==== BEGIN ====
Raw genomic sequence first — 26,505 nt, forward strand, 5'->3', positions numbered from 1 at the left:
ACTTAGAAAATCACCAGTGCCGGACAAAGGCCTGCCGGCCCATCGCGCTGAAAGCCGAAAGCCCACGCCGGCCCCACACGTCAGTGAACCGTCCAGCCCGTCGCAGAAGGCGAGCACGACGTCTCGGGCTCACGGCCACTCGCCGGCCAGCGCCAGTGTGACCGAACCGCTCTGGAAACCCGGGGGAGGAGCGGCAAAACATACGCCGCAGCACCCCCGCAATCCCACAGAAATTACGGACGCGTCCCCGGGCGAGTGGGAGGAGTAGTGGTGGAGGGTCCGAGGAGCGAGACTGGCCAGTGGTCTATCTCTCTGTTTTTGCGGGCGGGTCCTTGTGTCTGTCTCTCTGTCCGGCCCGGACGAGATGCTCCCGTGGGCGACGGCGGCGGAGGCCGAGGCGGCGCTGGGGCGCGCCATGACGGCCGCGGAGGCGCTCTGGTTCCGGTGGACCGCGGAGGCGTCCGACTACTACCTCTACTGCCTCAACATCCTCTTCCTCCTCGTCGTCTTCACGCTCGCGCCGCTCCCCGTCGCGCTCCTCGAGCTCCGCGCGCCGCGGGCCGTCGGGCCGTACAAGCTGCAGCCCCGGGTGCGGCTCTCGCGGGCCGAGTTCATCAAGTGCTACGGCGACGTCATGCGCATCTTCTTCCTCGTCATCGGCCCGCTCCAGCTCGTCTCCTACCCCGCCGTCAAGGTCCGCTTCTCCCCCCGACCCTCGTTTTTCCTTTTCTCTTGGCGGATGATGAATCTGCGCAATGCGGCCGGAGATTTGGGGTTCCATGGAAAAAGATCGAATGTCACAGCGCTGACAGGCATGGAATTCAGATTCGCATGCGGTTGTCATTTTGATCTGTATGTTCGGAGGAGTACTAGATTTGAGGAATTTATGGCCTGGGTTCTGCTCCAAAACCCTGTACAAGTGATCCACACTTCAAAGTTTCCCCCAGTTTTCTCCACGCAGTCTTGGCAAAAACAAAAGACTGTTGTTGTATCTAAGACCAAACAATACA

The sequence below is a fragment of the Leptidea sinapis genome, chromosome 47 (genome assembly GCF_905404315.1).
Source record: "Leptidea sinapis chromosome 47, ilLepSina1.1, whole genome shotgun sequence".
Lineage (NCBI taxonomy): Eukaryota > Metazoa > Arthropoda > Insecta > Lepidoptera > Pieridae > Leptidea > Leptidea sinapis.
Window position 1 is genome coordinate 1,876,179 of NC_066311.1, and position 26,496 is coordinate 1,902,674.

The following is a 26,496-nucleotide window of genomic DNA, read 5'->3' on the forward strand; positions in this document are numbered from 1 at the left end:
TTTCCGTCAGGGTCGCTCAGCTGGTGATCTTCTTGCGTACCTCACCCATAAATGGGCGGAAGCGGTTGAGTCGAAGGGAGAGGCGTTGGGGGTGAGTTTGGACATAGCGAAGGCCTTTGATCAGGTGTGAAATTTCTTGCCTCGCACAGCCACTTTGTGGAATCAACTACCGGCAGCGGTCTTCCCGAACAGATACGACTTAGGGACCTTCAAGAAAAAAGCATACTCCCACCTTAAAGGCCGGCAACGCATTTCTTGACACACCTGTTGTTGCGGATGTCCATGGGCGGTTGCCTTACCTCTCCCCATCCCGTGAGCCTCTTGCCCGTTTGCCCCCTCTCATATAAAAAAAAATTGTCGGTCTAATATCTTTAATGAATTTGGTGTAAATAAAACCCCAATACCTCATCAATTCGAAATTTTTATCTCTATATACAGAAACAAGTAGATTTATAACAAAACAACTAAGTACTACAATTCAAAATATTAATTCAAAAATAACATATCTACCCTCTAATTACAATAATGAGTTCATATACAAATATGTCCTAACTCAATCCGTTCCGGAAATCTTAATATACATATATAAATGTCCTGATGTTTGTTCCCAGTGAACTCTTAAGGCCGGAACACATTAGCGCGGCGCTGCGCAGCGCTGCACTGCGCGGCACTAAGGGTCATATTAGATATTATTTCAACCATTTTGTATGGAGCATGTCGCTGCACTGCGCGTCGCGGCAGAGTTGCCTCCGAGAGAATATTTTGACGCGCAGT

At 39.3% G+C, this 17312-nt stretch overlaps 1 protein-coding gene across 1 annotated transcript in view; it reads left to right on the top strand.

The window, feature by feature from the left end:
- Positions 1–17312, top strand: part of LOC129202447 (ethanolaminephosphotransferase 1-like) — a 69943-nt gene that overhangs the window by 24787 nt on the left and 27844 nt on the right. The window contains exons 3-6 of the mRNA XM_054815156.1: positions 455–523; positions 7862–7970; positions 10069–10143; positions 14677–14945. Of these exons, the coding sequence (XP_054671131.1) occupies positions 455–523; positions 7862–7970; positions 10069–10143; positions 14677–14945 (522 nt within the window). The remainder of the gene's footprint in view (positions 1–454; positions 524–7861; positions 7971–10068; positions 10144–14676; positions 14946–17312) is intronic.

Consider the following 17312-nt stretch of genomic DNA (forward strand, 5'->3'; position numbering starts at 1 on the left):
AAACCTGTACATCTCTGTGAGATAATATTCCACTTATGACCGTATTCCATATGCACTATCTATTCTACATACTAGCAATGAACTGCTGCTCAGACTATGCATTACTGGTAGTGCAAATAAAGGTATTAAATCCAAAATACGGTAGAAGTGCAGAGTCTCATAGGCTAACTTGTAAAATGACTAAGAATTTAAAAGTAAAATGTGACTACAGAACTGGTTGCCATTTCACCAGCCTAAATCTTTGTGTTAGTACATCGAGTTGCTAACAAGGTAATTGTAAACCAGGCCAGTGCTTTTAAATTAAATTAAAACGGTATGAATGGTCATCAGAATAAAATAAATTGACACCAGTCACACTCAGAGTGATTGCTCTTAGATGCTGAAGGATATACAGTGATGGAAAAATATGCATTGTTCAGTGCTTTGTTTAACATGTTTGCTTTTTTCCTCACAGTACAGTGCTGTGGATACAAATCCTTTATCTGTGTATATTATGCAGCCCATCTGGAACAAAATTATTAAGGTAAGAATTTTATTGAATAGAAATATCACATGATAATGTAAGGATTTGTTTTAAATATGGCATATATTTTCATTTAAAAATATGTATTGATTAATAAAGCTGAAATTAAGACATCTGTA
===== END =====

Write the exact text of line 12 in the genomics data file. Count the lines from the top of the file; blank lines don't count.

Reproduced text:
Consider the following 17312-nt stretch of genomic DNA (forward strand, 5'->3'; position numbering starts at 1 on the left):